CANBERRA, June 12 (Xinhua) -- Australia's winter agriculture production is expected to bounce back after a drought-ravaged 2018 according to a government report.
In its first crop report of 2019, which was published on Wednesday, the Australian Bureau of Agricultural and Resource Economics and Sciences (ABARES) tipped that the winter crop for 2019 would be 36.4 million tonnes, a 20 percent increase from 2018.
Severe drought on Australia's east coast resulted in the lowest national crop in 10 years.
After above-average rainfall in May in Victoria, South Australia and southern New South Wales (NSW), the crop is expected to bounce back.
However, the 2019 winter crop -- which consists of wheat, barley, canola and pulses, is still expected to be 10 percent lower than the 10-year average.
Wheat production is expected to increase 23 percent to 21.2 million tonnes and barley by 11 percent to 9.2 million tonnes, the report said.
Peter Collins, a senior ABARES economist, said that the 2018 season was brutal for the eastern states, with the national production only salvaged by Western Australia's second-largest recorded crop.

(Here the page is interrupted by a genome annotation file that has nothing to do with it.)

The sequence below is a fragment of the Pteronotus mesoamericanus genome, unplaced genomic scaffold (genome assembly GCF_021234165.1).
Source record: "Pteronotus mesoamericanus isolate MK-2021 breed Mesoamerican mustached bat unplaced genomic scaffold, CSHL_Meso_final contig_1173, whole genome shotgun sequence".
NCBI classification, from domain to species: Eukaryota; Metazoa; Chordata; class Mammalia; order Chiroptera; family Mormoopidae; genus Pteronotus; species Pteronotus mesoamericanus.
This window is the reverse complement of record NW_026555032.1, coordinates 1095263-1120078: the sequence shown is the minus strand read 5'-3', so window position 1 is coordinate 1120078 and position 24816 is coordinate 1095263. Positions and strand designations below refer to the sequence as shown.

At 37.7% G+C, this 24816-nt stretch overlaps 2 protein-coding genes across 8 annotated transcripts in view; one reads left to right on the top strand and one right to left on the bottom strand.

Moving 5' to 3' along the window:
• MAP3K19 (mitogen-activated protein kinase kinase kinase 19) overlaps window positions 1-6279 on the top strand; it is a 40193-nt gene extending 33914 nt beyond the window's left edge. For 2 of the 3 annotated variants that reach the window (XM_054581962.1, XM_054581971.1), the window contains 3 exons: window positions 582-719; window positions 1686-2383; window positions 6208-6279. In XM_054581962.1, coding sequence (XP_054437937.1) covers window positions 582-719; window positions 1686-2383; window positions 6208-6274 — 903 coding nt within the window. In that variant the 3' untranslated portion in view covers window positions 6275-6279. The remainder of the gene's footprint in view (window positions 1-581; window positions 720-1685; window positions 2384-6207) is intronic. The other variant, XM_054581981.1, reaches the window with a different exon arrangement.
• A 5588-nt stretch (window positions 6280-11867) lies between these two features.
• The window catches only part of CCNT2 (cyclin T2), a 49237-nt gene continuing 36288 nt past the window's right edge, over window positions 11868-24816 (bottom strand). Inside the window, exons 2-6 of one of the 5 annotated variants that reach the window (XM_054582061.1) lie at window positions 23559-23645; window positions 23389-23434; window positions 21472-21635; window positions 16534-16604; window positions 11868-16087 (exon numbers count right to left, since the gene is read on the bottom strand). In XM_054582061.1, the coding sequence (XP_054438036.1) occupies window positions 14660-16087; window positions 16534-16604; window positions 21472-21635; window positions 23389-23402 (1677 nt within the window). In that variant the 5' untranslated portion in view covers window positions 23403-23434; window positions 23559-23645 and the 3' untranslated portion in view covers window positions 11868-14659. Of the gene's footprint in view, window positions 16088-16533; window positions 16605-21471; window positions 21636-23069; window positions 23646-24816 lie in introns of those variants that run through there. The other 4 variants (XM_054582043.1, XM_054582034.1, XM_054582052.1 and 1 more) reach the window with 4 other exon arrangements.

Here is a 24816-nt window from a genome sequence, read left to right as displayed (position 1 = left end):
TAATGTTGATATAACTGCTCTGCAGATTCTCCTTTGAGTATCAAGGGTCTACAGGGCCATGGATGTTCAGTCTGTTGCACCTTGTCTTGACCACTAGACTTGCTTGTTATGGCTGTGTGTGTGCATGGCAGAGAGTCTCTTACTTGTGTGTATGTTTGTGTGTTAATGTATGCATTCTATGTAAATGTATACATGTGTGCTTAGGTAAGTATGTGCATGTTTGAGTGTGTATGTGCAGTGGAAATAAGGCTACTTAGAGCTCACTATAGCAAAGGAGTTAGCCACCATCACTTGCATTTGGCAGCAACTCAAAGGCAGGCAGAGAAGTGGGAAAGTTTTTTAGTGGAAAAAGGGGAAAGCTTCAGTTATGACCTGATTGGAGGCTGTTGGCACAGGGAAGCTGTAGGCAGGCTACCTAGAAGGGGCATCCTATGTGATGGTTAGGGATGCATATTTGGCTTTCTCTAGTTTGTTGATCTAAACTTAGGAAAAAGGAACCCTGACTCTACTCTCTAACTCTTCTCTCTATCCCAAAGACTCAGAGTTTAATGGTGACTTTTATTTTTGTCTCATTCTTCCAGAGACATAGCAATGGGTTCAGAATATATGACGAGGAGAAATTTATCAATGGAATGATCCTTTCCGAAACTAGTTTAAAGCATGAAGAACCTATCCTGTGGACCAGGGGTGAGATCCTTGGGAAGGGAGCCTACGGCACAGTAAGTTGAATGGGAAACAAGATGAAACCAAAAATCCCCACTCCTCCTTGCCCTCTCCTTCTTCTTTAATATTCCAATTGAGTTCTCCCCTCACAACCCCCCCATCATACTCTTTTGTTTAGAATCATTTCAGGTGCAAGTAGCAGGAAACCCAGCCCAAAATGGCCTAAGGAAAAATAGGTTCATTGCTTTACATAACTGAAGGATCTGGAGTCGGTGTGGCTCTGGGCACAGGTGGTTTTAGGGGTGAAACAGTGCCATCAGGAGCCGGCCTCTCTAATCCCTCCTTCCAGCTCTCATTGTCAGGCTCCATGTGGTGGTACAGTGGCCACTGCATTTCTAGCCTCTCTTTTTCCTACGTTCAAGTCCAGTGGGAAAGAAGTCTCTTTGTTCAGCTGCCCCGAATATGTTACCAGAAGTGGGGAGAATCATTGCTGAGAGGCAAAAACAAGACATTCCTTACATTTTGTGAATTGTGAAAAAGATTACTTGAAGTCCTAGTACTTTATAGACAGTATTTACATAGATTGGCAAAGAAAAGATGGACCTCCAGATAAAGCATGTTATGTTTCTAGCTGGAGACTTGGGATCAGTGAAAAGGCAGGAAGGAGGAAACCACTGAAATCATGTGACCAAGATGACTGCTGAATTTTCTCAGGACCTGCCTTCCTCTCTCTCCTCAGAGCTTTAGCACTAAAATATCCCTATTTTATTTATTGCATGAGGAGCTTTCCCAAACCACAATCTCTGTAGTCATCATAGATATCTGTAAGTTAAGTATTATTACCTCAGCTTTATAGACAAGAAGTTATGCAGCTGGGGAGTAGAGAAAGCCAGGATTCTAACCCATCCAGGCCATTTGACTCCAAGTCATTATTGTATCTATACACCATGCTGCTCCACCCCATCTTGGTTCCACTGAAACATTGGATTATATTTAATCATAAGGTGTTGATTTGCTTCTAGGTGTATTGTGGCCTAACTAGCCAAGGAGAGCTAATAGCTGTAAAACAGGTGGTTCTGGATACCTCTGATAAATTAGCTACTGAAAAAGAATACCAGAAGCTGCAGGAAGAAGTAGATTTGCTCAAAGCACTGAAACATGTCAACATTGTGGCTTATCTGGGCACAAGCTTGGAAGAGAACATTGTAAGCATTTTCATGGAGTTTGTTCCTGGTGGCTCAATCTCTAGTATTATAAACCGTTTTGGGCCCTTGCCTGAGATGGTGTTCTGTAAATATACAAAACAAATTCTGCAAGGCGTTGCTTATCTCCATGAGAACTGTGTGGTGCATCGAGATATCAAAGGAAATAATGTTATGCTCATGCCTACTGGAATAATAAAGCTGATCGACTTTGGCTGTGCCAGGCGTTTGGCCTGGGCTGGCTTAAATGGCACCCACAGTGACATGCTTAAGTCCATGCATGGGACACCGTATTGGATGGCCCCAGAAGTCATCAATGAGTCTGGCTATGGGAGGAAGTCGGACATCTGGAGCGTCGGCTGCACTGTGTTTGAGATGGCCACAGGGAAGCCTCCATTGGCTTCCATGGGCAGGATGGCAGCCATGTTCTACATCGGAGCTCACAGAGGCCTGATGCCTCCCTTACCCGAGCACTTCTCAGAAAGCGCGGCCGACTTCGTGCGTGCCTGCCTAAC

"A lot of last year's crop was damaged and cut for hay in areas such as Victoria, South Australia, and southern New Southern Wales, so you need to put that increase into perspective," he told the Australian Broadcasting Corporation (ABC).
In NSW, 100 percent of which was declared to be in a state of drought in 2018, Collins said the outlook was mixed.
"There are still significant parts of the eastern states that will struggle to come up to an average crop... the further north you go [in NSW] prospects are less than robust," he said.
Western Australia was expected to receive only average winter rainfall in 2019 following a bumper 2018.